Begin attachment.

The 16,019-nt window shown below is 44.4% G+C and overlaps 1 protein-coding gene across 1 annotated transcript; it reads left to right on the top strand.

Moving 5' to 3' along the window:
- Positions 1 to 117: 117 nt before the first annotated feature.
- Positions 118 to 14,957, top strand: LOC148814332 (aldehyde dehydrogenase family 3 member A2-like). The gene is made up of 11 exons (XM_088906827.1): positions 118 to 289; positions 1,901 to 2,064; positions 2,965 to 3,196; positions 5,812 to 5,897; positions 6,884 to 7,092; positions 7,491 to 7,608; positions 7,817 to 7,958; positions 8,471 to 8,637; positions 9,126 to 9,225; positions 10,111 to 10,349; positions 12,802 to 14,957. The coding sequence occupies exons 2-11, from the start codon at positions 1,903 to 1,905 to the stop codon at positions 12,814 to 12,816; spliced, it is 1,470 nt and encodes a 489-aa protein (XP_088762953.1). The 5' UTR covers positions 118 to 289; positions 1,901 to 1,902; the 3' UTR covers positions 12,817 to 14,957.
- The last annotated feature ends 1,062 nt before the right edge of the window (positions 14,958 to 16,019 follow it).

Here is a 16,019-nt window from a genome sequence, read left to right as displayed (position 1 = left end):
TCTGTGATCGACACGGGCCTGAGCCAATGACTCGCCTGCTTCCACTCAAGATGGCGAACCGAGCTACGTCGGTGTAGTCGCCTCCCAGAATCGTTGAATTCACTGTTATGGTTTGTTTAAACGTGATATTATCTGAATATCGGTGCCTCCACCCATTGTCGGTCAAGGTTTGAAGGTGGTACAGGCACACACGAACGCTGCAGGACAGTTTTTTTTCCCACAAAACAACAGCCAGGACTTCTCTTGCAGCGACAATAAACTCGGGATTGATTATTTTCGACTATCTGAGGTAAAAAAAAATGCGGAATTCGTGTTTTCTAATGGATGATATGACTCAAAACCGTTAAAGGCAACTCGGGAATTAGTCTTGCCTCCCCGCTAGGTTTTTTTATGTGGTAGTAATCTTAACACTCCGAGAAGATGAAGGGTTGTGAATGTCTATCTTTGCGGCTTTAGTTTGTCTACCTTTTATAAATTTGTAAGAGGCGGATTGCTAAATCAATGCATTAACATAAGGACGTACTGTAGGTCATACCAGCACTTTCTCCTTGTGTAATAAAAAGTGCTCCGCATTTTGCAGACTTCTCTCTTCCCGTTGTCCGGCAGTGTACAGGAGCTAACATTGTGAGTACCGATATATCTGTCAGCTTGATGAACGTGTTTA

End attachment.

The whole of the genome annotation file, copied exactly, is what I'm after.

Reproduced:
The 16,019-nt window shown below is 44.4% G+C and overlaps 1 protein-coding gene across 1 annotated transcript; it reads left to right on the top strand.

Moving 5' to 3' along the window:
- Positions 1 to 117: 117 nt before the first annotated feature.
- Positions 118 to 14,957, top strand: LOC148814332 (aldehyde dehydrogenase family 3 member A2-like). The gene is made up of 11 exons (XM_088906827.1): positions 118 to 289; positions 1,901 to 2,064; positions 2,965 to 3,196; positions 5,812 to 5,897; positions 6,884 to 7,092; positions 7,491 to 7,608; positions 7,817 to 7,958; positions 8,471 to 8,637; positions 9,126 to 9,225; positions 10,111 to 10,349; positions 12,802 to 14,957. The coding sequence occupies exons 2-11, from the start codon at positions 1,903 to 1,905 to the stop codon at positions 12,814 to 12,816; spliced, it is 1,470 nt and encodes a 489-aa protein (XP_088762953.1). The 5' UTR covers positions 118 to 289; positions 1,901 to 1,902; the 3' UTR covers positions 12,817 to 14,957.
- The last annotated feature ends 1,062 nt before the right edge of the window (positions 14,958 to 16,019 follow it).

Here is a 16,019-nt window from a genome sequence, read left to right as displayed (position 1 = left end):
TCTGTGATCGACACGGGCCTGAGCCAATGACTCGCCTGCTTCCACTCAAGATGGCGAACCGAGCTACGTCGGTGTAGTCGCCTCCCAGAATCGTTGAATTCACTGTTATGGTTTGTTTAAACGTGATATTATCTGAATATCGGTGCCTCCACCCATTGTCGGTCAAGGTTTGAAGGTGGTACAGGCACACACGAACGCTGCAGGACAGTTTTTTTTCCCACAAAACAACAGCCAGGACTTCTCTTGCAGCGACAATAAACTCGGGATTGATTATTTTCGACTATCTGAGGTAAAAAAAAATGCGGAATTCGTGTTTTCTAATGGATGATATGACTCAAAACCGTTAAAGGCAACTCGGGAATTAGTCTTGCCTCCCCGCTAGGTTTTTTTATGTGGTAGTAATCTTAACACTCCGAGAAGATGAAGGGTTGTGAATGTCTATCTTTGCGGCTTTAGTTTGTCTACCTTTTATAAATTTGTAAGAGGCGGATTGCTAAATCAATGCATTAACATAAGGACGTACTGTAGGTCATACCAGCACTTTCTCCTTGTGTAATAAAAAGTGCTCCGCATTTTGCAGACTTCTCTCTTCCCGTTGTCCGGCAGTGTACAGGAGCTAACATTGTGAGTACCGATATATCTGTCAGCTTGATGAACGTGTTTA